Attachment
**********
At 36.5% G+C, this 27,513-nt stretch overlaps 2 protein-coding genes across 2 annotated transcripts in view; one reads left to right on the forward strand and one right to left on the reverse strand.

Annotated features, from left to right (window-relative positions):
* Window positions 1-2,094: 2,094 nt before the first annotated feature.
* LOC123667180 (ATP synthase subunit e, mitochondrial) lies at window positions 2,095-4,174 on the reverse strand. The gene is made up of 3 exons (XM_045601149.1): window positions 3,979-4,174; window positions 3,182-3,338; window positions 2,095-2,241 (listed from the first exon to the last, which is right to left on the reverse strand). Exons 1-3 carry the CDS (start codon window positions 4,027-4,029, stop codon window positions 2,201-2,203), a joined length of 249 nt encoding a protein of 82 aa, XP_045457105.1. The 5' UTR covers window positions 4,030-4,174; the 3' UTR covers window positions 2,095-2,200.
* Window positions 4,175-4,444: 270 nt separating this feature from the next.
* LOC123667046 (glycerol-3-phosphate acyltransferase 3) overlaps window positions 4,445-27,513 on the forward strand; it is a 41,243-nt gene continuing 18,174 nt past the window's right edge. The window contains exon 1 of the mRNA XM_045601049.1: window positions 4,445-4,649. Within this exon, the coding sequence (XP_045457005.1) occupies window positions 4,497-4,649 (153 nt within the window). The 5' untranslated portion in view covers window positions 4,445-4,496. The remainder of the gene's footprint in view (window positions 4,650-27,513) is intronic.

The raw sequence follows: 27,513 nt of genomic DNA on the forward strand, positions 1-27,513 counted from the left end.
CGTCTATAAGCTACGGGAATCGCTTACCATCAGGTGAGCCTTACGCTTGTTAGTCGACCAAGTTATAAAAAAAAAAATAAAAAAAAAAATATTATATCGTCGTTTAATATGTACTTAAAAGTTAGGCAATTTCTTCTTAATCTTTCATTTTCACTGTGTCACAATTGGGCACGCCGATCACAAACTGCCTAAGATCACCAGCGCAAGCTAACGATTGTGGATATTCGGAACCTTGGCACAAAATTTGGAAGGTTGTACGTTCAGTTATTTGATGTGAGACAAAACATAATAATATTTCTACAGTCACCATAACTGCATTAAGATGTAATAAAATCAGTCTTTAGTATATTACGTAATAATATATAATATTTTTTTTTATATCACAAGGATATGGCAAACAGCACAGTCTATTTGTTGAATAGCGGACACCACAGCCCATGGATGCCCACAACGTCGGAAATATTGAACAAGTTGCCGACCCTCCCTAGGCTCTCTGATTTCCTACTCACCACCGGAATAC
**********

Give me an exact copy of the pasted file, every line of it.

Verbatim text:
At 36.5% G+C, this 27,513-nt stretch overlaps 2 protein-coding genes across 2 annotated transcripts in view; one reads left to right on the forward strand and one right to left on the reverse strand.

Annotated features, from left to right (window-relative positions):
* Window positions 1-2,094: 2,094 nt before the first annotated feature.
* LOC123667180 (ATP synthase subunit e, mitochondrial) lies at window positions 2,095-4,174 on the reverse strand. The gene is made up of 3 exons (XM_045601149.1): window positions 3,979-4,174; window positions 3,182-3,338; window positions 2,095-2,241 (listed from the first exon to the last, which is right to left on the reverse strand). Exons 1-3 carry the CDS (start codon window positions 4,027-4,029, stop codon window positions 2,201-2,203), a joined length of 249 nt encoding a protein of 82 aa, XP_045457105.1. The 5' UTR covers window positions 4,030-4,174; the 3' UTR covers window positions 2,095-2,200.
* Window positions 4,175-4,444: 270 nt separating this feature from the next.
* LOC123667046 (glycerol-3-phosphate acyltransferase 3) overlaps window positions 4,445-27,513 on the forward strand; it is a 41,243-nt gene continuing 18,174 nt past the window's right edge. The window contains exon 1 of the mRNA XM_045601049.1: window positions 4,445-4,649. Within this exon, the coding sequence (XP_045457005.1) occupies window positions 4,497-4,649 (153 nt within the window). The 5' untranslated portion in view covers window positions 4,445-4,496. The remainder of the gene's footprint in view (window positions 4,650-27,513) is intronic.

The raw sequence follows: 27,513 nt of genomic DNA on the forward strand, positions 1-27,513 counted from the left end.
CGTCTATAAGCTACGGGAATCGCTTACCATCAGGTGAGCCTTACGCTTGTTAGTCGACCAAGTTATAAAAAAAAAAATAAAAAAAAAAATATTATATCGTCGTTTAATATGTACTTAAAAGTTAGGCAATTTCTTCTTAATCTTTCATTTTCACTGTGTCACAATTGGGCACGCCGATCACAAACTGCCTAAGATCACCAGCGCAAGCTAACGATTGTGGATATTCGGAACCTTGGCACAAAATTTGGAAGGTTGTACGTTCAGTTATTTGATGTGAGACAAAACATAATAATATTTCTACAGTCACCATAACTGCATTAAGATGTAATAAAATCAGTCTTTAGTATATTACGTAATAATATATAATATTTTTTTTTATATCACAAGGATATGGCAAACAGCACAGTCTATTTGTTGAATAGCGGACACCACAGCCCATGGATGCCCACAACGTCGGAAATATTGAACAAGTTGCCGACCCTCCCTAGGCTCTCTGATTTCCTACTCACCACCGGAATAC